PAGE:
February 10, 2017

Growing food from big data

How the Internet of Things will revolutionise farm productivity.

How the internet of things will revolutionise farm productivity

There’s a new phenomenon taking the world by storm and that’s the Internet of Things – or IoT as it’s known in the tech industry.

Smart sensors are connecting everything around us, from the cars we drive to the buildings we live in, and more devices are coming online every day.

The last place you’d expect to find internet-connected devices, however, is wading through the mud and sand of a remote Tasmanian estuary.

Dotted between the salt marsh and seagrass of the wetlands near Hobart, these tiny sensors quietly go about their work sending out real-time data to oyster growers and researchers.

This is only the beginning, according to Tasmanian start-up The Yield, as they embark on their mission to revolutionise agriculture in Australia through their army of “things”.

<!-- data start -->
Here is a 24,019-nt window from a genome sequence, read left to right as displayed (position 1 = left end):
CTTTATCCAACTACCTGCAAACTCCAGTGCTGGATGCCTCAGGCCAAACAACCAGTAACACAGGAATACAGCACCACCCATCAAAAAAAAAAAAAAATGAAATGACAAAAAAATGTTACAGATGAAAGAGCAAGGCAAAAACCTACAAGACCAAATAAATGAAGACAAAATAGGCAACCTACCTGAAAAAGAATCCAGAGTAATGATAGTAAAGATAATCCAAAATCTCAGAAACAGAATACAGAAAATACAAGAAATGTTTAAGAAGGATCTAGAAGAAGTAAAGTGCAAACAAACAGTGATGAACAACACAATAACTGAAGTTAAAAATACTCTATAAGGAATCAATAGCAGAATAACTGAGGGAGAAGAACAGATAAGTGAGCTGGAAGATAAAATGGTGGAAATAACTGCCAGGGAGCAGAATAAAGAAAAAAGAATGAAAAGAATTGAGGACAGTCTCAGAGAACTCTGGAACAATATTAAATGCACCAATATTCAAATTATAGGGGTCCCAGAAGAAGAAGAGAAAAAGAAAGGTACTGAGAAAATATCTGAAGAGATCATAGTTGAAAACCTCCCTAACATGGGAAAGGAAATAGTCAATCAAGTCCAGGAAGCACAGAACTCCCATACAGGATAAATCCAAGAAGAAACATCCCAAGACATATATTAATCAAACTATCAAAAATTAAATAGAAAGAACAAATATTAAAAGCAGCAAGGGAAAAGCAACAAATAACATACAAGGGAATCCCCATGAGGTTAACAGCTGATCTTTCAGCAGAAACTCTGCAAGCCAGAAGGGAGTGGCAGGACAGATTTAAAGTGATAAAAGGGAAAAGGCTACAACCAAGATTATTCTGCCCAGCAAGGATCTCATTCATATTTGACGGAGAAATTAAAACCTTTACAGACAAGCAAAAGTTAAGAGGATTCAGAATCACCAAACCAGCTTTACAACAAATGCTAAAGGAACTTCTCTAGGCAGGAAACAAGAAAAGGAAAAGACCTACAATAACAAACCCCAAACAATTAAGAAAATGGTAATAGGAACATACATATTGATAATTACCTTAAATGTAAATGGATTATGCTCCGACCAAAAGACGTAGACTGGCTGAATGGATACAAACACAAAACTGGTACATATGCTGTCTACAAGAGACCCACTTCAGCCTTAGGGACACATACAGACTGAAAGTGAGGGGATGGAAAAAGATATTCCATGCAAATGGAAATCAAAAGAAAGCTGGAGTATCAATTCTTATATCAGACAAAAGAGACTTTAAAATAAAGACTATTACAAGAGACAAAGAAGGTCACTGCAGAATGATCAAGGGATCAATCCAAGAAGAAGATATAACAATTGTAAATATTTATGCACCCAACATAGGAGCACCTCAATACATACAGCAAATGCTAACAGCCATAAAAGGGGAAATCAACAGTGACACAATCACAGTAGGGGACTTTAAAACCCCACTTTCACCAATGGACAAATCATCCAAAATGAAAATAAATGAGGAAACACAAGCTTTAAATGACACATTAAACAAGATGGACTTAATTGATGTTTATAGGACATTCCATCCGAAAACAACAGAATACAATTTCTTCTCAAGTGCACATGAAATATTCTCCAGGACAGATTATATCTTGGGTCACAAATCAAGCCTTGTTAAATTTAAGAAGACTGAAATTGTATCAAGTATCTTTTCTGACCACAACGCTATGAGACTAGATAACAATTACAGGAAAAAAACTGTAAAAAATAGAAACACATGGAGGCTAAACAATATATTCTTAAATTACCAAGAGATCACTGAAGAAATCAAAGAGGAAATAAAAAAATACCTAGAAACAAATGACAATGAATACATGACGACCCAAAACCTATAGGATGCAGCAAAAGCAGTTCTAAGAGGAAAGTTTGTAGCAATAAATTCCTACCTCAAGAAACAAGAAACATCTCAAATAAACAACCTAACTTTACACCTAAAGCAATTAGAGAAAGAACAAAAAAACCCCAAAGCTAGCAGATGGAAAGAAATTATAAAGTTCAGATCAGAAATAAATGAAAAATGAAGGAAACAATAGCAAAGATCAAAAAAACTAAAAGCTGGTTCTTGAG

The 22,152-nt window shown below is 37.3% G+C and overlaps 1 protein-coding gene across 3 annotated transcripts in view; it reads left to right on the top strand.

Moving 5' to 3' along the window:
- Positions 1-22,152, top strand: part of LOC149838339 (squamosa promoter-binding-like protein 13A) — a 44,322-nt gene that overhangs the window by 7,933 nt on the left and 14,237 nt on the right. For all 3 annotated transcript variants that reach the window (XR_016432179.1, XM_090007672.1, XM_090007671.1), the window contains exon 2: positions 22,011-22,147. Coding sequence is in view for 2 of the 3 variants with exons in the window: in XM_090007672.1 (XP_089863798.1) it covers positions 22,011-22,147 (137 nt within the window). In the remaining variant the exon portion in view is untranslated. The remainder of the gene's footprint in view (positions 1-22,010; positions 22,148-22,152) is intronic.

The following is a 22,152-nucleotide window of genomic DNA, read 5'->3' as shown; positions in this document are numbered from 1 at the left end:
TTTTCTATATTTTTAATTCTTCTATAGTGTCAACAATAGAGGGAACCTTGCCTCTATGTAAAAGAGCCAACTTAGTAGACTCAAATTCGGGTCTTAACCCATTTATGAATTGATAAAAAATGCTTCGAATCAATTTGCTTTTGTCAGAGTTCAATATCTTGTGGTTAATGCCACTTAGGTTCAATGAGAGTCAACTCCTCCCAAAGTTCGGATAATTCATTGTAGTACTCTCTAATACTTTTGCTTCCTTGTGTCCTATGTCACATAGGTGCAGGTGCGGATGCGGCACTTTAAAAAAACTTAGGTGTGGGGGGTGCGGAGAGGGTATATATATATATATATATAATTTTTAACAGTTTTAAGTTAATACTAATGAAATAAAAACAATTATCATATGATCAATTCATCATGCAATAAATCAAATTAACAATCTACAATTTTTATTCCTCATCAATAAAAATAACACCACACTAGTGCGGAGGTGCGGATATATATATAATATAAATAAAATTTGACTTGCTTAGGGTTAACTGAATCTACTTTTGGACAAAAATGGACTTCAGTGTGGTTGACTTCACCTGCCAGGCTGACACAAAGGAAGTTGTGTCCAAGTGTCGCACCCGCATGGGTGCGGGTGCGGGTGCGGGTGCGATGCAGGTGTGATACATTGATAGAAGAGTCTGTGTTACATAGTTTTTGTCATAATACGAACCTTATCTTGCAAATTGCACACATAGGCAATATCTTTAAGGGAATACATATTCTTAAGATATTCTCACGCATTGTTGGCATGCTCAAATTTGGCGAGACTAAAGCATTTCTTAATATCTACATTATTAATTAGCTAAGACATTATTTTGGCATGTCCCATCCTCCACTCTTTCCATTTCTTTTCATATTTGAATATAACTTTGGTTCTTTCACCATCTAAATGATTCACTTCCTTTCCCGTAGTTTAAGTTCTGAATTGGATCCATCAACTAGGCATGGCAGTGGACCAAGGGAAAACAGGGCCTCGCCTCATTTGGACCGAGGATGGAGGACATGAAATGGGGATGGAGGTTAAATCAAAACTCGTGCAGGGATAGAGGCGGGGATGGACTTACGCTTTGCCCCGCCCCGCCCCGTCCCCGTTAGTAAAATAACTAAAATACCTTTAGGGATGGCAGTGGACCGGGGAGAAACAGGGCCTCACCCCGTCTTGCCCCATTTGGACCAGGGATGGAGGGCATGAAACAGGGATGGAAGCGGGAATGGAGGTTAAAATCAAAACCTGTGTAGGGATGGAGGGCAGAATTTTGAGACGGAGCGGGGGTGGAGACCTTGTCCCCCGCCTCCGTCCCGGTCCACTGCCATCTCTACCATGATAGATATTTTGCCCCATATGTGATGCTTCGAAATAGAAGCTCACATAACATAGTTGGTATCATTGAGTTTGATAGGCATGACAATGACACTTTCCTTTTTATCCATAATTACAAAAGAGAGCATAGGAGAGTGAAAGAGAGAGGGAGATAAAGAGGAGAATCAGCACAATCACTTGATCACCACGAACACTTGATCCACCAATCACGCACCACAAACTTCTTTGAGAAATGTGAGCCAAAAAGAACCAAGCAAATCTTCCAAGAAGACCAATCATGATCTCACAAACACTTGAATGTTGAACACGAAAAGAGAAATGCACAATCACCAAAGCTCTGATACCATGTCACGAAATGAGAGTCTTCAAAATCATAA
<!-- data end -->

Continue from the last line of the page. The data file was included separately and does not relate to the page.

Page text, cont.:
Pearls of wisdom

Tasmania’s oyster industry is reaping the benefits of IoT technology through applications designed to dramatically improve productivity in the $26 million local industry.

Oysters are filter animals and absorb whatever is coming downstream, good or bad, so it’s up to food safety regulators to close harvesting when rainwater washes in unwanted contaminants.

Previously, local growers and regulators had to rely on rainfall gauges to decide when to close harvesting, but with an estimated 30% of closures deemed unnecessary, these measures were having a significantly detrimental effect on productivity as well as staff rostering.